Note: As we review more products, these principals will evolve. What we deem important now may change due to emerging technology or new ideas from the design/development community.
For our reviews, we will not be clicking on every button or link, that's not a reasonable or practical goal. We'll be reviewing real flows a user would take while using the product in addition to the overall design. But before we start digging in and reviewing products, we need to have some sort of baseline on which to review. Arbitrary comments such as “I hate red buttons” lead us nowhere fast. Constructive criticism is what we are after here and we'll start by establishing some simple principals.
When building products we often have a scope of features which we implement to help users achieve their goals. Our (users & software creators) goals are somewhat aligned, in that we want more users to use our products successfully. An increase in users helps the company grow and a growing company can add more features. But how do we measure success? We use performance metrics. Reviewable metrics will vary based on the media we use and the goals of features we are reviewing, but the idea is the same: Were our users successful? Metrics are statistical, but we won't have statistics to know how successful these products are. We'll have to use principals of design and usability.
For some basic principals, we will start at the beginning of interface design with ideas set forth by Jef Raskin, father of the Macintosh project , in his book The Humane Interface. Jef came up with 2 basic Laws for Interface Design:
A computer shall not harm your work or, through inaction, allow your work to come to harm.
A computer shall not waste your time or require you to do more work than is strictly necessary.
These are fairly straightforward. Fellow designer and developer, Diogenes Brito, outlines some great examples of these rules in his blog post Three Laws of Interaction Design. We could write entire research papers on these 2 laws, but for our purposes, we'll keep it simple:
Proactive - did the software keep the user and their data safe? Either by prompting the user that data may be lost by a specific user action or by creating backups of data. Was it responsive to user's needs? Did it anticipate actions?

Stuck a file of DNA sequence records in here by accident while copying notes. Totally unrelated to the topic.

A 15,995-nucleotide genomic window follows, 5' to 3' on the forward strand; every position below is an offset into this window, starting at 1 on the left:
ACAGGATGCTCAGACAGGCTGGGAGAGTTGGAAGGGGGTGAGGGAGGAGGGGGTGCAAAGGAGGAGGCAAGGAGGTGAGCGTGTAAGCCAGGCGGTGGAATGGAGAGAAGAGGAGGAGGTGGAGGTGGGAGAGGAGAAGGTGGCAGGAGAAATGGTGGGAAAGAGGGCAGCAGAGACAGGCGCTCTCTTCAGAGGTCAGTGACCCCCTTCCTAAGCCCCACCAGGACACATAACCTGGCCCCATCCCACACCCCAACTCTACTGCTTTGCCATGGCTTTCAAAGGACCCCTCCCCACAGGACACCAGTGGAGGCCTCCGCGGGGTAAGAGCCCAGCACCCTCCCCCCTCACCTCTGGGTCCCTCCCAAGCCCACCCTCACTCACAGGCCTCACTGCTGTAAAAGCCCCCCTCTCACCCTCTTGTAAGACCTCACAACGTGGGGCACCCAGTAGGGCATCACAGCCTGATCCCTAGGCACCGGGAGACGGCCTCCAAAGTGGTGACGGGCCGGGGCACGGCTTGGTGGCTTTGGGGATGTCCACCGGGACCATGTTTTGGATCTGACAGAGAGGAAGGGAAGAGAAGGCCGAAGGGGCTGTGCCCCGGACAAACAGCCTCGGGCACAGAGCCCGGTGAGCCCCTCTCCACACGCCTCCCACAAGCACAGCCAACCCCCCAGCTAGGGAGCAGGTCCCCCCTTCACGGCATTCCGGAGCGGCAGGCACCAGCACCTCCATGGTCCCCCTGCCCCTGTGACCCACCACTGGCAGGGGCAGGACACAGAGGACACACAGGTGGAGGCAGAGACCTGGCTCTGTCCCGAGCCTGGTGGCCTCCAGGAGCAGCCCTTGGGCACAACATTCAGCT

Design - was the user able to do what they needed to in a reasonable amount of time?This boils down to: “Can I accomplish my goals with little to no friction and enjoy using this product?”. For our last principal let's look at Steve Kurg and his book Don't Make Me Think. We are going to borrow his definition of Usability
Usability: A person of average (or even below average) ability and experience can figure out how to use the thing to accomplish some desired goal without it being more trouble than it's worth. (Source)
Not much can be added to make that point any clearer. He sums it up pretty well. However, there is debate as to whether usability and design are the same. This is a larger conversation to have, but for now I will point you to this Slideshare from Josh Levine & Jordan Lustig. Briefly, they are not the same, but they do work together. A design can help (or hurt) usability. This may be confusing, but it will make sense once we start reviewing.
We now have some basic principals which we can use as a base to review fairly and responsibly:
These are not set in stone and many can argue there are others we can and should be using, but these are merely a starting point, over time we may add, alter or remove them. Additionally, we have only scratched the surface of what each of these principals means and what subcomponents they are made up of. As we review, we will unwrap each of them with some concrete examples of things you should or shouldn't do.
Ex: A user would use PayPal to send money, not compose an email.
Does the design help achieve the user's goal in easily and in a reasonable amount of time
Comments will not be a part of this site for now. In looking at other sites, comments tend to be overtly negative and offer little to no solutions. We don't know everything that went into the creation of an app or experience so let's not ignore that a lot of decisions are made by people outside of design and development.
Started in 1979, the Macintosh project was the first attempt at getting a machine to understand human intentions (Source)
For fun check out Three Laws of Robotics
Diogenes breaks down the entire concept of the book into a 3rd rule. We'll ignore that for now.
Usability is not the same as accessibility